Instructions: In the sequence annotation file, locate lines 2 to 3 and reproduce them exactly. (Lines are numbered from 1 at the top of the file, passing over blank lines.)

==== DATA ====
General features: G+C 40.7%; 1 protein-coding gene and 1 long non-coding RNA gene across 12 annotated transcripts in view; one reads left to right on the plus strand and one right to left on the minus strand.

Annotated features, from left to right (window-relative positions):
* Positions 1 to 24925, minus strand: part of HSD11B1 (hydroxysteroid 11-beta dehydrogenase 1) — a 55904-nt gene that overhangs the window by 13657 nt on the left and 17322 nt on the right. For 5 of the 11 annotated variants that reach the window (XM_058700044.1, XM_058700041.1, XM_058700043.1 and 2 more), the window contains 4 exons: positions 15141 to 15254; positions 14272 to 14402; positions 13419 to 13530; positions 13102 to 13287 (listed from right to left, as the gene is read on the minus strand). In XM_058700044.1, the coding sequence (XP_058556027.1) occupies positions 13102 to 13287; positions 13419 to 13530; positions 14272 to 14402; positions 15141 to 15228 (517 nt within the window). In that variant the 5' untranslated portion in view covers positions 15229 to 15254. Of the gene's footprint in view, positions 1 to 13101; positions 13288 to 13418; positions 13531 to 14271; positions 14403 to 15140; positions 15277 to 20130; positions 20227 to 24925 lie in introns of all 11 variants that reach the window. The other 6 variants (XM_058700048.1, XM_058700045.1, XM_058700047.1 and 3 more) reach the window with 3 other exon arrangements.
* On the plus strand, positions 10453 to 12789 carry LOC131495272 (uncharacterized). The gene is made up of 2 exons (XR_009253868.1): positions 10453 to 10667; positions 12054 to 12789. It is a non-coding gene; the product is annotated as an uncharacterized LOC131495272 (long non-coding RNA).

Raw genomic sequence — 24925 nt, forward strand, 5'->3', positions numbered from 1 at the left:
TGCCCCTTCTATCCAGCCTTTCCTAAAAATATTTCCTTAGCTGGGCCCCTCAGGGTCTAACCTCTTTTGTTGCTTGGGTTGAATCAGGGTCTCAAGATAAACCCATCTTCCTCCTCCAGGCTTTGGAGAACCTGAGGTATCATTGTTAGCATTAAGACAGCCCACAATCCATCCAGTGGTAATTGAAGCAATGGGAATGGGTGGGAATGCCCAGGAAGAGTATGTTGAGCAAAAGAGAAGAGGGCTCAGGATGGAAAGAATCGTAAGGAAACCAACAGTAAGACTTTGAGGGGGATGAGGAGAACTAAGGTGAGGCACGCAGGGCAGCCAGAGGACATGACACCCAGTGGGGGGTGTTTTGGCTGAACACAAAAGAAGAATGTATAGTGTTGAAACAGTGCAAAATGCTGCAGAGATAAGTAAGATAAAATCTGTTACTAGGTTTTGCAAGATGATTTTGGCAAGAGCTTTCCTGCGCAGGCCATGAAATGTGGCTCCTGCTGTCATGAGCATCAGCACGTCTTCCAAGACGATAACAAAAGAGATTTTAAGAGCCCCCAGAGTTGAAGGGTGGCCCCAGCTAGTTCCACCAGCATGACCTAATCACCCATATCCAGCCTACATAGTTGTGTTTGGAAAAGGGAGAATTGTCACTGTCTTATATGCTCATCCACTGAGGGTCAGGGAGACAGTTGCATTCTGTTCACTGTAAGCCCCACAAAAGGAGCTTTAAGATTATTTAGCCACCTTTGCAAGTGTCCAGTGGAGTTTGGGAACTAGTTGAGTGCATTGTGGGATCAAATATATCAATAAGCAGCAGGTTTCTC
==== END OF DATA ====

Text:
Annotated features, from left to right (window-relative positions):
* Positions 1 to 24925, minus strand: part of HSD11B1 (hydroxysteroid 11-beta dehydrogenase 1) — a 55904-nt gene that overhangs the window by 13657 nt on the left and 17322 nt on the right. For 5 of the 11 annotated variants that reach the window (XM_058700044.1, XM_058700041.1, XM_058700043.1 and 2 more), the window contains 4 exons: positions 15141 to 15254; positions 14272 to 14402; positions 13419 to 13530; positions 13102 to 13287 (listed from right to left, as the gene is read on the minus strand). In XM_058700044.1, the coding sequence (XP_058556027.1) occupies positions 13102 to 13287; positions 13419 to 13530; positions 14272 to 14402; positions 15141 to 15228 (517 nt within the window). In that variant the 5' untranslated portion in view covers positions 15229 to 15254. Of the gene's footprint in view, positions 1 to 13101; positions 13288 to 13418; positions 13531 to 14271; positions 14403 to 15140; positions 15277 to 20130; positions 20227 to 24925 lie in introns of all 11 variants that reach the window. The other 6 variants (XM_058700048.1, XM_058700045.1, XM_058700047.1 and 3 more) reach the window with 3 other exon arrangements.